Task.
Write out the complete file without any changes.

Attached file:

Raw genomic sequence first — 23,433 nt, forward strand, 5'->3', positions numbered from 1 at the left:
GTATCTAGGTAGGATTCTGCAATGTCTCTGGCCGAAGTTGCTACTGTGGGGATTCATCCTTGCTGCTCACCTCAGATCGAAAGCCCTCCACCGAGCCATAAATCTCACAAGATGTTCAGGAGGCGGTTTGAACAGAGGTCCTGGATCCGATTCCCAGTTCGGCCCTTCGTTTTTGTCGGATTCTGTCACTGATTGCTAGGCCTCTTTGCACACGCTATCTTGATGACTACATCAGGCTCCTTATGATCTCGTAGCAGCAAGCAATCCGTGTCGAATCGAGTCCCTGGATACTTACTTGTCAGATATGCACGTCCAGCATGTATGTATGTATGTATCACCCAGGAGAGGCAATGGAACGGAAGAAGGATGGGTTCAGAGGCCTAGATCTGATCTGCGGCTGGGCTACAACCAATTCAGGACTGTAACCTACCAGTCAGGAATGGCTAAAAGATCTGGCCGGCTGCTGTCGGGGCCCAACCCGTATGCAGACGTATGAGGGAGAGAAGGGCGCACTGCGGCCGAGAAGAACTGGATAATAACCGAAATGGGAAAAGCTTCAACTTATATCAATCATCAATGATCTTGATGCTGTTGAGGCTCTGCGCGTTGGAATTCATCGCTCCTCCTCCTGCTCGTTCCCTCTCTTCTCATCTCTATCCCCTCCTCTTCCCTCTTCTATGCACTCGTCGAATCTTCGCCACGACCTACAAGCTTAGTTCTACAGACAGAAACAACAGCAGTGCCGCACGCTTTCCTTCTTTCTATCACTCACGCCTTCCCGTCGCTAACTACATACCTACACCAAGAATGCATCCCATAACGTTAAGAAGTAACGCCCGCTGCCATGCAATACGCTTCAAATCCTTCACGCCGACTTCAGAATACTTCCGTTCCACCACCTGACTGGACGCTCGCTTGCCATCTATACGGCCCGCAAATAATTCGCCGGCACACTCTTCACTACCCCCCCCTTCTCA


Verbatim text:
Raw genomic sequence first — 23,433 nt, forward strand, 5'->3', positions numbered from 1 at the left:
GTATCTAGGTAGGATTCTGCAATGTCTCTGGCCGAAGTTGCTACTGTGGGGATTCATCCTTGCTGCTCACCTCAGATCGAAAGCCCTCCACCGAGCCATAAATCTCACAAGATGTTCAGGAGGCGGTTTGAACAGAGGTCCTGGATCCGATTCCCAGTTCGGCCCTTCGTTTTTGTCGGATTCTGTCACTGATTGCTAGGCCTCTTTGCACACGCTATCTTGATGACTACATCAGGCTCCTTATGATCTCGTAGCAGCAAGCAATCCGTGTCGAATCGAGTCCCTGGATACTTACTTGTCAGATATGCACGTCCAGCATGTATGTATGTATGTATCACCCAGGAGAGGCAATGGAACGGAAGAAGGATGGGTTCAGAGGCCTAGATCTGATCTGCGGCTGGGCTACAACCAATTCAGGACTGTAACCTACCAGTCAGGAATGGCTAAAAGATCTGGCCGGCTGCTGTCGGGGCCCAACCCGTATGCAGACGTATGAGGGAGAGAAGGGCGCACTGCGGCCGAGAAGAACTGGATAATAACCGAAATGGGAAAAGCTTCAACTTATATCAATCATCAATGATCTTGATGCTGTTGAGGCTCTGCGCGTTGGAATTCATCGCTCCTCCTCCTGCTCGTTCCCTCTCTTCTCATCTCTATCCCCTCCTCTTCCCTCTTCTATGCACTCGTCGAATCTTCGCCACGACCTACAAGCTTAGTTCTACAGACAGAAACAACAGCAGTGCCGCACGCTTTCCTTCTTTCTATCACTCACGCCTTCCCGTCGCTAACTACATACCTACACCAAGAATGCATCCCATAACGTTAAGAAGTAACGCCCGCTGCCATGCAATACGCTTCAAATCCTTCACGCCGACTTCAGAATACTTCCGTTCCACCACCTGACTGGACGCTCGCTTGCCATCTATACGGCCCGCAAATAATTCGCCGGCACACTCTTCACTACCCCCCCCTTCTCA